Dr Nico Strohmeyer
Eidgenössische Technische Hochschule (ETH) Zurich, Department of Biosystems Science and Engineering


Biophysical and biochemical control of integrin-mediated adhesion initiation


Integrin-mediated sensing of the biochemical and biophysical properties of the extracellular matrix (ECM) allows cells to control adhesion and signaling. Currently, the understanding begins to emerge how different integrins binding to the same ECM ligand cooperate during adhesion initiation and how cells sense and respond to mechanical cues immediately upon ligand-binding. I will report how fibroblasts respond to mechanical load by strengthening integrin-mediated adhesion to fibronectin during adhesion initiation in a biphasic manner. In moderate load regime, fibronectin-engaged α5β1 integrins sense mechanical load via catch bonds and immediately trigger signaling cascades. These activate additional integrins to bind fibronectin. If the mechanical load applied to fibronectin-bound α5β1 integrins exceeds a threshold, bond properties of these integrins change. In this high load regime, fibroblasts fail to activate additional integrins. This unique response to mechanical load regulates integrin-mediated adhesion much before visible adhesion clusters assemble. Additionally, I will discuss biochemical regulations of α5β1 integrins conformation and function in different stages of adhesion initiation to fibronectin. I will report that αVβ3 integrins first outcompete α5β1 integrins for ligand binding and later induce signaling cascades that increases α5β1 integrin clustering. The discussed results highlight how fibronectin-binding integrins coordinate adhesion initiation of fibroblasts to fibronectin via diverse signaling pathways and how these can be used to control cellular attachment.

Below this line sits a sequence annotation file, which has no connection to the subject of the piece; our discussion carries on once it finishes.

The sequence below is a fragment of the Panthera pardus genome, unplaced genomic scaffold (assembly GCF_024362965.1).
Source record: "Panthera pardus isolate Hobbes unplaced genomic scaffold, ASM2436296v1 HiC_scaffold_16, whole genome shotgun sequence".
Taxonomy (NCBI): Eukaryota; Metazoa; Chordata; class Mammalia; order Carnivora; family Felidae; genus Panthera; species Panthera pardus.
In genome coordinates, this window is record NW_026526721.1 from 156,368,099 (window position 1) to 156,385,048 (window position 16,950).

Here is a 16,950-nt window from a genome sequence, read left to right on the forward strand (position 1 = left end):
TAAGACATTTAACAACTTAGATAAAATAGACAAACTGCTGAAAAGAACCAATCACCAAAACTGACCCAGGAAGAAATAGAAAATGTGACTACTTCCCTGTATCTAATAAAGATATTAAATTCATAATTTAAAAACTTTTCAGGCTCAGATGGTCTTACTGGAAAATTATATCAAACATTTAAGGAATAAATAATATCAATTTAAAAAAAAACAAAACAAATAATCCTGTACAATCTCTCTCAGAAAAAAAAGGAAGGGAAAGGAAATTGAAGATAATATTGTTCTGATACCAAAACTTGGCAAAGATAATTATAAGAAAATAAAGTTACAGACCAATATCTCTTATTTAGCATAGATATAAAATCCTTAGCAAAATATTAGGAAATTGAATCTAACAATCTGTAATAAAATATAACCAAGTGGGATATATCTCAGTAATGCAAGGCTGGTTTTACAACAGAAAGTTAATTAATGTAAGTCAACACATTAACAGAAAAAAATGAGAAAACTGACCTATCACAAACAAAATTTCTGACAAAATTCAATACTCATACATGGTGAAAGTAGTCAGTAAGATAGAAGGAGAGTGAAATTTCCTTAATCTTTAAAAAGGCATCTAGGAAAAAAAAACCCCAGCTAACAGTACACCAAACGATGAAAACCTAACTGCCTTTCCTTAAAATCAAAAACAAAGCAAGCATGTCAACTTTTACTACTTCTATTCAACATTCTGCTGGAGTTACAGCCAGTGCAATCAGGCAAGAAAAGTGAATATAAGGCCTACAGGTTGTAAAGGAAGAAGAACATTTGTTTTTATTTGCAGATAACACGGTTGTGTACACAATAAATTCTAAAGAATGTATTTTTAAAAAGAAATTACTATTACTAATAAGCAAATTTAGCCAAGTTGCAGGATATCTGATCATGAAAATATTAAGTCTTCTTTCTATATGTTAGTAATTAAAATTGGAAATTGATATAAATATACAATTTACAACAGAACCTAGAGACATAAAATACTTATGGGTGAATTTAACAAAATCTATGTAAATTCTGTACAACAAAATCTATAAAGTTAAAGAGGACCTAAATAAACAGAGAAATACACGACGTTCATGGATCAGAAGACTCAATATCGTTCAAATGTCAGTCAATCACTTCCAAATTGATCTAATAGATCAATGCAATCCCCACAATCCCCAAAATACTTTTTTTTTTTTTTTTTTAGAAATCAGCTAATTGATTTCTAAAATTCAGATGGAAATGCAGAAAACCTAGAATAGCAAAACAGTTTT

Dr. Nico Strohmeyer received his diploma degree at Technical University of Freiberg in 2011 in natural sciences. In 2017 he obtained his PhD degree in cellular biophysics 2017 under the supervision of Prof. Daniel Müller in the Department of Biosystems Science and Engineering, ETH Zürich. Since 2018 he continued his research as postdoc together with Daniel Müller and Reinhard Fässler at ETH Zürich. His main research interest is to understand how adhesion of cells is initiated and how this affects cellular behavior.